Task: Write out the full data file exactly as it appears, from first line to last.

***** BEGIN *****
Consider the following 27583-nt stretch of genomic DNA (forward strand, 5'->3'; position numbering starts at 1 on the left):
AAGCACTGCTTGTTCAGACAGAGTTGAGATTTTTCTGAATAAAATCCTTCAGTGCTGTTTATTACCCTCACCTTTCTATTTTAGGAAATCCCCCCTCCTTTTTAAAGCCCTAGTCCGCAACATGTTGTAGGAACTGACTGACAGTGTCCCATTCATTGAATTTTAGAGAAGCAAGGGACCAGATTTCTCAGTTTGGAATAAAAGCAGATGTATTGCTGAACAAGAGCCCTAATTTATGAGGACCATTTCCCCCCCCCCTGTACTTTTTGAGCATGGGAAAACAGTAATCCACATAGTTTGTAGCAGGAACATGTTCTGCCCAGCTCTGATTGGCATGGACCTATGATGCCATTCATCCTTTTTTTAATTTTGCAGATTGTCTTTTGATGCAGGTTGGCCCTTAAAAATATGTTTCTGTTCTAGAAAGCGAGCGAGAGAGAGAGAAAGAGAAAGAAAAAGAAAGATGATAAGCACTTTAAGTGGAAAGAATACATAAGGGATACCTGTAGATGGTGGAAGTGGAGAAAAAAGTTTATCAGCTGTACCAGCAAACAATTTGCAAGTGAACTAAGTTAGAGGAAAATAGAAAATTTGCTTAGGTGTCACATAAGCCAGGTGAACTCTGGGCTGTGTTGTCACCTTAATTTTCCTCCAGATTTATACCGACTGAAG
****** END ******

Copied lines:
Consider the following 27583-nt stretch of genomic DNA (forward strand, 5'->3'; position numbering starts at 1 on the left):
AAGCACTGCTTGTTCAGACAGAGTTGAGATTTTTCTGAATAAAATCCTTCAGTGCTGTTTATTACCCTCACCTTTCTATTTTAGGAAATCCCCCCTCCTTTTTAAAGCCCTAGTCCGCAACATGTTGTAGGAACTGACTGACAGTGTCCCATTCATTGAATTTTAGAGAAGCAAGGGACCAGATTTCTCAGTTTGGAATAAAAGCAGATGTATTGCTGAACAAGAGCCCTAATTTATGAGGACCATTTCCCCCCCCCCTGTACTTTTTGAGCATGGGAAAACAGTAATCCACATAGTTTGTAGCAGGAACATGTTCTGCCCAGCTCTGATTGGCATGGACCTATGATGCCATTCATCCTTTTTTTAATTTTGCAGATTGTCTTTTGATGCAGGTTGGCCCTTAAAAATATGTTTCTGTTCTAGAAAGCGAGCGAGAGAGAGAGAAAGAGAAAGAAAAAGAAAGATGATAAGCACTTTAAGTGGAAAGAATACATAAGGGATACCTGTAGATGGTGGAAGTGGAGAAAAAAGTTTATCAGCTGTACCAGCAAACAATTTGCAAGTGAACTAAGTTAGAGGAAAATAGAAAATTTGCTTAGGTGTCACATAAGCCAGGTGAACTCTGGGCTGTGTTGTCACCTTAATTTTCCTCCAGATTTATACCGACTGAAG